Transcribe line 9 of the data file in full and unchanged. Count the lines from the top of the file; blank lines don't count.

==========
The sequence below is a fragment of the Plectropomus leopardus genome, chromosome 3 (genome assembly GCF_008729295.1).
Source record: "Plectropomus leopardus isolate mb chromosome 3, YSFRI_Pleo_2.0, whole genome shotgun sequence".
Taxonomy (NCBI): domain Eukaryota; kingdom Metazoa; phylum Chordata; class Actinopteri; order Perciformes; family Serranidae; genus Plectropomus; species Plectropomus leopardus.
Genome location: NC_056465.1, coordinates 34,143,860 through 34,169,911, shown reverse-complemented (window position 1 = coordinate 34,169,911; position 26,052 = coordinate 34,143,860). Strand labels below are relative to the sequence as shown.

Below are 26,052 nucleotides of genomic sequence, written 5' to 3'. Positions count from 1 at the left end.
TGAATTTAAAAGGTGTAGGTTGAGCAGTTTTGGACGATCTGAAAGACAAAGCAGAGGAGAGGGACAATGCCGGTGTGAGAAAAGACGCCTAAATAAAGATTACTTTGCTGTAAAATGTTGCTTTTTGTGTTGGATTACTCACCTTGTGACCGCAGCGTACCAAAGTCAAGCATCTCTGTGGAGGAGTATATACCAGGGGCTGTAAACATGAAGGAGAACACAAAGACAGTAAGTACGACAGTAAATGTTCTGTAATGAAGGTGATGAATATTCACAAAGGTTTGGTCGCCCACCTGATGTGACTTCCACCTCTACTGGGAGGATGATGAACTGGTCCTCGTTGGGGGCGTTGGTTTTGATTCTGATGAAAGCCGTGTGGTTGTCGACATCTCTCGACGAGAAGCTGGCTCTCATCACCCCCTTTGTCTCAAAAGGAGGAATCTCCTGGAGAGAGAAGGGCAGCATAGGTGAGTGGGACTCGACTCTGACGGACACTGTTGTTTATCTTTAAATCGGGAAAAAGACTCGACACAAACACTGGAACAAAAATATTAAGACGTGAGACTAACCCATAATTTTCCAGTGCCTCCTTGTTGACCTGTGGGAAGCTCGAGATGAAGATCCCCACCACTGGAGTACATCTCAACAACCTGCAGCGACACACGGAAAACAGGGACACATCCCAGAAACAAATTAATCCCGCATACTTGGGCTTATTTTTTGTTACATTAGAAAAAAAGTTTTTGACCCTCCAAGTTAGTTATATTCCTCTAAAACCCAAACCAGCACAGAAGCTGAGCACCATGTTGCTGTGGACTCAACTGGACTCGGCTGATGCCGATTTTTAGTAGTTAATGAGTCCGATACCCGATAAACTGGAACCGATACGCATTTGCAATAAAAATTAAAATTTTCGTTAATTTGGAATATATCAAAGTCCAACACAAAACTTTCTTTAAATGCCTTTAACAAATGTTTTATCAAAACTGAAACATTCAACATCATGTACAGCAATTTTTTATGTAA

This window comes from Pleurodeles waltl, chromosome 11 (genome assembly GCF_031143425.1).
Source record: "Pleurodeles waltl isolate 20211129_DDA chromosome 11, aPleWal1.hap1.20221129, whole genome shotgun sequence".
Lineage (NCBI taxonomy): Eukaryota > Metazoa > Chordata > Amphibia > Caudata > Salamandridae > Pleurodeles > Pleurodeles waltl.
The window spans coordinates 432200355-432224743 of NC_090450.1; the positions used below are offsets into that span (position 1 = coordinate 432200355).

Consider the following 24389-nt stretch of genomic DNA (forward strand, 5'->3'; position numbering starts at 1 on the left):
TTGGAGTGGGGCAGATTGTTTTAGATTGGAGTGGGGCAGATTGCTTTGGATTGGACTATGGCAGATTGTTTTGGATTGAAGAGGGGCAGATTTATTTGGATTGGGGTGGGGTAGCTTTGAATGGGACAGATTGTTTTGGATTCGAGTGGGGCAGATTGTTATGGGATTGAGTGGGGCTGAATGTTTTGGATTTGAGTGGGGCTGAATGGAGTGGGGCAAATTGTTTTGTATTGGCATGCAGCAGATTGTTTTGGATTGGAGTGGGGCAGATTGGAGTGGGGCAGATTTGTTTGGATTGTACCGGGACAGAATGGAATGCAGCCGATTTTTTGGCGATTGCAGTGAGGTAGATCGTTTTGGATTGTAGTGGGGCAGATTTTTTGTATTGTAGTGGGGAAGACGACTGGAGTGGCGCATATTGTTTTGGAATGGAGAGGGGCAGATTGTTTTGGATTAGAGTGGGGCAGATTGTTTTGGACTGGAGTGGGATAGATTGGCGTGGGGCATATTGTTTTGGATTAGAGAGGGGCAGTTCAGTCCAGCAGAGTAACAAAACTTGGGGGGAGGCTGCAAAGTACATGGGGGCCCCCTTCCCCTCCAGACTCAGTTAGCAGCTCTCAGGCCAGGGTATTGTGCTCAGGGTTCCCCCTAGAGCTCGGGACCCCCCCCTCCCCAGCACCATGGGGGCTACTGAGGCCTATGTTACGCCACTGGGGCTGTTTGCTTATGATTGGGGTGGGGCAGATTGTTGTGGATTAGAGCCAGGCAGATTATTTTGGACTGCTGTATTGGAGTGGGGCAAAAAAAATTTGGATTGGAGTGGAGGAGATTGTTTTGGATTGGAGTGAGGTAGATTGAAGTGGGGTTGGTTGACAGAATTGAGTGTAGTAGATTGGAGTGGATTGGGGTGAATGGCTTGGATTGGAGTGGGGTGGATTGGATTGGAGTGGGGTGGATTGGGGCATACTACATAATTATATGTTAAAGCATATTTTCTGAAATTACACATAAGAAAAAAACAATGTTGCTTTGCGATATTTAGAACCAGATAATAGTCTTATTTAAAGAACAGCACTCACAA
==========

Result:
Lineage (NCBI taxonomy): Eukaryota > Metazoa > Chordata > Amphibia > Caudata > Salamandridae > Pleurodeles > Pleurodeles waltl.